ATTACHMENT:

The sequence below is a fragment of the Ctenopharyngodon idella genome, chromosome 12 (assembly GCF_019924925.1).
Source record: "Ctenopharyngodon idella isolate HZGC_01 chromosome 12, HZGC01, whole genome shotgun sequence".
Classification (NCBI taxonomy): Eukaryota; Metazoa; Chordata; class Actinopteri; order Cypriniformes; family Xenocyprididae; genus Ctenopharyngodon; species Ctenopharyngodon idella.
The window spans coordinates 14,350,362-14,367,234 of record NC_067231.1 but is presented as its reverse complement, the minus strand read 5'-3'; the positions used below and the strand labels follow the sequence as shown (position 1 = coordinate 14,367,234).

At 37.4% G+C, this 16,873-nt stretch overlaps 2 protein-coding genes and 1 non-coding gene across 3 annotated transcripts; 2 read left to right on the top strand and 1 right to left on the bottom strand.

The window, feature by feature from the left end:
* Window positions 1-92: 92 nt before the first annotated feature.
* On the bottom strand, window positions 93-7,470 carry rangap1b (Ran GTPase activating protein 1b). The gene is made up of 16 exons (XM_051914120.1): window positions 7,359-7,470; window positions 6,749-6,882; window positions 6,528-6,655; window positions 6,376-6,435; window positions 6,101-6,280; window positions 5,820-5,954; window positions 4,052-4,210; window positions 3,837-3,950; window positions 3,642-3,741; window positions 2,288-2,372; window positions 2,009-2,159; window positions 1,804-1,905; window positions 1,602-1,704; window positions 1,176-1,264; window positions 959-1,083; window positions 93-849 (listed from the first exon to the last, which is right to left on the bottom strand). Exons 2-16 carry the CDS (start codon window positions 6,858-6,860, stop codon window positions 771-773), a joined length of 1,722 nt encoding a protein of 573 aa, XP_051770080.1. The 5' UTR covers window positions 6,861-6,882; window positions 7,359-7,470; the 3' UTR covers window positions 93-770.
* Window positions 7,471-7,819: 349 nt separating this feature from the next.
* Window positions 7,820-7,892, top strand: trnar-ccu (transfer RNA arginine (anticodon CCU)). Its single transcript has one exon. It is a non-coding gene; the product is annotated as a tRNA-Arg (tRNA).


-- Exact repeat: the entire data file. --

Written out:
The sequence below is a fragment of the Ctenopharyngodon idella genome, chromosome 12 (assembly GCF_019924925.1).
Source record: "Ctenopharyngodon idella isolate HZGC_01 chromosome 12, HZGC01, whole genome shotgun sequence".
Classification (NCBI taxonomy): Eukaryota; Metazoa; Chordata; class Actinopteri; order Cypriniformes; family Xenocyprididae; genus Ctenopharyngodon; species Ctenopharyngodon idella.
The window spans coordinates 14,350,362-14,367,234 of record NC_067231.1 but is presented as its reverse complement, the minus strand read 5'-3'; the positions used below and the strand labels follow the sequence as shown (position 1 = coordinate 14,367,234).

At 37.4% G+C, this 16,873-nt stretch overlaps 2 protein-coding genes and 1 non-coding gene across 3 annotated transcripts; 2 read left to right on the top strand and 1 right to left on the bottom strand.

The window, feature by feature from the left end:
* Window positions 1-92: 92 nt before the first annotated feature.
* On the bottom strand, window positions 93-7,470 carry rangap1b (Ran GTPase activating protein 1b). The gene is made up of 16 exons (XM_051914120.1): window positions 7,359-7,470; window positions 6,749-6,882; window positions 6,528-6,655; window positions 6,376-6,435; window positions 6,101-6,280; window positions 5,820-5,954; window positions 4,052-4,210; window positions 3,837-3,950; window positions 3,642-3,741; window positions 2,288-2,372; window positions 2,009-2,159; window positions 1,804-1,905; window positions 1,602-1,704; window positions 1,176-1,264; window positions 959-1,083; window positions 93-849 (listed from the first exon to the last, which is right to left on the bottom strand). Exons 2-16 carry the CDS (start codon window positions 6,858-6,860, stop codon window positions 771-773), a joined length of 1,722 nt encoding a protein of 573 aa, XP_051770080.1. The 5' UTR covers window positions 6,861-6,882; window positions 7,359-7,470; the 3' UTR covers window positions 93-770.
* Window positions 7,471-7,819: 349 nt separating this feature from the next.
* Window positions 7,820-7,892, top strand: trnar-ccu (transfer RNA arginine (anticodon CCU)). Its single transcript has one exon. It is a non-coding gene; the product is annotated as a tRNA-Arg (tRNA).